BEIRUT: Syrian and American officials traded blame Sunday for the failure of last week’s round of Geneva II peace talks, which sought an end to a three-year conflict that has claimed more than 140,000 lives, according to the latest estimates by pro-opposition activists.
U.S. Secretary of State John Kerry blamed “obstruction” by the regime of President Bashar Assad for the breakdown in talks.
“None of us are surprised that the talks have been hard, and that we are at a difficult moment, but we should all agree that the Assad regime’s obstruction has made progress even tougher,” Kerry said.
In a statement, Kerry urged the regime’s supporters to press for the creation of a transitional government, warning they would bear the responsibility “if the regime continues with its intransigence in the talks and its brutal tactics on the ground.”
The peace talks broke off Saturday with no tangible result and no date was set for a third round, but Kerry said Washington remained committed to the Geneva process and all diplomatic efforts to find a political solution.
“There’s no recess in the suffering of the Syrian people, and the parties and the international community must use the recess in the Geneva talks to determine how best to use this time and its resumption to find a political solution to this horrific civil war.”
More than 140,000 people have died and millions have been driven from their homes since the conflict began. The Britain-based Syrian Observatory for Human rights, which gave the new casualty estimate Saturday, said nearly 5,800 people had been killed since the Geneva talks began on Jan. 22.
For his part, Syria’s foreign minister accused the U.S. of trying to create a “negative climate” for dialogue at the second round of peace talks.
Walid al-Moallem made his remarks to state news agency SANA during the government delegation’s return to Damascus.
He said the United States tried to “create a very negative climate for dialogue in Geneva.”
“The second round did not fail, contrary to media analyses that have appeared and the reactions of the foreign ministers for France and Britain,” Moallem added. U.N.-Arab League mediator Lakhdar Brahimi ended the Geneva round Saturday without finding a way of breaking the impasse.
Brahimi told a news conference that both sides agreed that the agenda for the next round should focus on four points: ending the violence and terrorism, creating a transitional governing body, building national institutions and reconciliation.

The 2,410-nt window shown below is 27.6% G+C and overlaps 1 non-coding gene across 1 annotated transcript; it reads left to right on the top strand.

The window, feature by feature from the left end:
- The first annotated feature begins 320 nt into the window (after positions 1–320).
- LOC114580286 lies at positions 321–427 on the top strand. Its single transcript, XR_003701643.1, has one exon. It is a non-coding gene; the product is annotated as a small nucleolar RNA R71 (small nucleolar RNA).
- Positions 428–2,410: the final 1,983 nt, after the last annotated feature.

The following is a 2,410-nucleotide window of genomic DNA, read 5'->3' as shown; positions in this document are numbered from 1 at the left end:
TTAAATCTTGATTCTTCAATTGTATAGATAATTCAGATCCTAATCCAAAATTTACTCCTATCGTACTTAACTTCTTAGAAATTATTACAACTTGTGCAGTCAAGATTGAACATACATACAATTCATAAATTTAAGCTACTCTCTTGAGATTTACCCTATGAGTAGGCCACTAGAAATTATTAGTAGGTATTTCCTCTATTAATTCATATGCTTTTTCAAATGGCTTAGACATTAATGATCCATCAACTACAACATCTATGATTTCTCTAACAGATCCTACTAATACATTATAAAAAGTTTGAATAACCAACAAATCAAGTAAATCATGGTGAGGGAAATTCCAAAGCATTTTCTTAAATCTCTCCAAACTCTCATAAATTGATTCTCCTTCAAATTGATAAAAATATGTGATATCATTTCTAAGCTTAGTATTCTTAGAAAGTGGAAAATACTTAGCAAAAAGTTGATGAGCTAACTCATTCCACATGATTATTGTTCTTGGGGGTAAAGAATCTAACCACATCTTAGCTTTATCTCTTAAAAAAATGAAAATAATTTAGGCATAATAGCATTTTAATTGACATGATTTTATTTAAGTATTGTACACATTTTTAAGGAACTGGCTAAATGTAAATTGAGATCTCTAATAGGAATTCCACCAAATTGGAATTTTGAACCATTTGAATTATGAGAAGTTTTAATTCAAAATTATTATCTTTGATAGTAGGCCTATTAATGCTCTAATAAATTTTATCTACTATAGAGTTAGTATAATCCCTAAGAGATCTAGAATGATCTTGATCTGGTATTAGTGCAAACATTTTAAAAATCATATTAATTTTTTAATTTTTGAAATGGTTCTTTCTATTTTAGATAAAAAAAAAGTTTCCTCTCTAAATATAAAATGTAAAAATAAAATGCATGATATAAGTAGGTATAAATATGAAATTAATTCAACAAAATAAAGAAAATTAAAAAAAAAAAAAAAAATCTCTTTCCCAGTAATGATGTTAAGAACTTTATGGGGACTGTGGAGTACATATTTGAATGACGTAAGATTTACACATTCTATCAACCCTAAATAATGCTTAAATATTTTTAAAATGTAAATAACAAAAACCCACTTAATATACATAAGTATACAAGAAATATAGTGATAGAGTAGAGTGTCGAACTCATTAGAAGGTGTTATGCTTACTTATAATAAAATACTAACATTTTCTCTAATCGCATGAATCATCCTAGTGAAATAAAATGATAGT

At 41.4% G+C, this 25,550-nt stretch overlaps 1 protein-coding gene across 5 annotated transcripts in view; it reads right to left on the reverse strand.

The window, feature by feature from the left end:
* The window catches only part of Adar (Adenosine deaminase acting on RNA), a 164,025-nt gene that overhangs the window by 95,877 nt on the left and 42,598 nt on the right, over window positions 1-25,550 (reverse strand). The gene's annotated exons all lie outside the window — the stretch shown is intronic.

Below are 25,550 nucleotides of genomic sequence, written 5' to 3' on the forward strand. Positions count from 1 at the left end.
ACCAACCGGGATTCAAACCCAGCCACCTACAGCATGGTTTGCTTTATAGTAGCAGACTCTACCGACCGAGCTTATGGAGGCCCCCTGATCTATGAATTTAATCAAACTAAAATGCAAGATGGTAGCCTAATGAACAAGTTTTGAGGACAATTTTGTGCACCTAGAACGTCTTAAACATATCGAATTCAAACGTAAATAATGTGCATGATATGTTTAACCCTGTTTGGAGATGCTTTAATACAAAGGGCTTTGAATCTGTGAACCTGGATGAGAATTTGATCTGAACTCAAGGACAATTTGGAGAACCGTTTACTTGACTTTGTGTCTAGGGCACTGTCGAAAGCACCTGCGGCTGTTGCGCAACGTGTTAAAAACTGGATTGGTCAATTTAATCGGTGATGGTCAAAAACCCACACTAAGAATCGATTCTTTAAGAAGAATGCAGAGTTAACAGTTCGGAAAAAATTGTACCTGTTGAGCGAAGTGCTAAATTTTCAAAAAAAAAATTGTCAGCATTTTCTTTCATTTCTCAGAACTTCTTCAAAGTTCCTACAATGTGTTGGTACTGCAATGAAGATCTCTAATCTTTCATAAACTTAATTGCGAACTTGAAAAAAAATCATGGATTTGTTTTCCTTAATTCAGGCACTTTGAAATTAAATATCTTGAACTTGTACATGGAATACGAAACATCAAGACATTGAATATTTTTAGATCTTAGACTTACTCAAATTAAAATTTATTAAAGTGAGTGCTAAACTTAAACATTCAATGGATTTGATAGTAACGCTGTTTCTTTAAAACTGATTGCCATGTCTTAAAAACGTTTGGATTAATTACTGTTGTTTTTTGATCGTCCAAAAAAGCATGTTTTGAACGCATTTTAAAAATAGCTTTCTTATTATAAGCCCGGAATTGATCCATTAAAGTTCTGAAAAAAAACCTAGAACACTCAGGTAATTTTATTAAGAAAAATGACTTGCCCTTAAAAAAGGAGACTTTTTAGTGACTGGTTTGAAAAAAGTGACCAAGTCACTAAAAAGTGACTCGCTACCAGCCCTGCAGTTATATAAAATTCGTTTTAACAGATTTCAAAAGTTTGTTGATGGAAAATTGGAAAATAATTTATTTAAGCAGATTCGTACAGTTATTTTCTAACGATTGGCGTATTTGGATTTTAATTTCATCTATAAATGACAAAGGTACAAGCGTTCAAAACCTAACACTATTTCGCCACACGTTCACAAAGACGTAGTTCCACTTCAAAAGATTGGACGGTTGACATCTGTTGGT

To avoid losing another week or more before resuming discussions, Brahimi said he proposed that the first day should be reserved for talks on ending violence and combating terrorism, the main thrust of the government’s stance, and the second for talking about how to create a transitional body, as the opposition and Western powers insist.
“Unfortunately the government has refused, which raises the suspicion of the opposition that in fact the government doesn’t want to discuss the TGB [transitional governing body] at all,” Brahimi said.
“In that case, I have suggested that it’s not good for the process, it’s not good for Syria that we come back for another round and fall in the same trap that we have been struggling with this week and most of the first round,” he said. “So I think it is better that every side goes back and reflect and take their responsibility: Do they want this process to take place or not?”
Brahimi said he would consult Kerry, Russian Foreign Minister Sergey Lavrov and U.N. Secretary-General Ban Ki-moon about a way forward.
“I am very, very sorry, and I apologize to the Syrian people that their hopes which were very, very high that something will happen here,” Brahimi said.
The talks’ modest achievement has been a U.N.-brokered truce in the city of Homs that has allowed aid workers to deliver some food and medicine for hundreds trapped in the rebel-held areas. More than 1,000 people were also evacuated from the city, which has been under government blockade for more than a year.
An official with the Syrian Arab Red Crescent said Sunday its workers have entered the western Damascus suburb of Moadamieh to deliver food for the first time in 15 months of government blockade.
Khaled Erksoussi, the head of operations with the Red Crescent, told the Associated Press that the agency was allowed to take 500 food parcels into the suburb. A truce has been in place in the area for two months, Erksoussi said, but Moadamieh remains surrounded by army checkpoints and troops.
Erksoussi appealed for more aid to be allowed for at least 10,000 residents of the suburb, which was targeted by a chemical weapons strike in August.
As the Geneva process stumbled, signs mounted that foreign backers of the opposition would seek to shore up mainstream rebel groups.
The first tangible development came Sunday, when Gen. Salim Idriss, head of the Supreme Military Council of the Free Syrian Army, was replaced by Gen. Abdel-Ilah Bashir al-Nuaymi, the head of the Qunaitra Military Council.
There was speculation that the move was linked to the weekend’s about-face by Asaad Mustafa, the defense minister in the opposition’s interim government. Mustafa announced his resignation Friday, citing the failure of Geneva II, but then went back on his resignation.
And an article in the Wall Street Journal Saturday maintained that with the failure of Geneva II, sophisticated anti-aircraft weapons would shortly be making their way to the rebels.
The article said that Saudi Arabia and other Gulf backers have offered to provide Chinese man-portable air defense systems, known as “Manpads,” to the rebels, although the White House remains opposed to the transfer of such weapons, afraid that they might fall into the hands of extremists.
The article said the weapons would be transferred from Turkey and Jordan, while some analysts believe that the move will strengthen FSA groups in the south, led by Bashar Zoubi, a prominent rebel commander.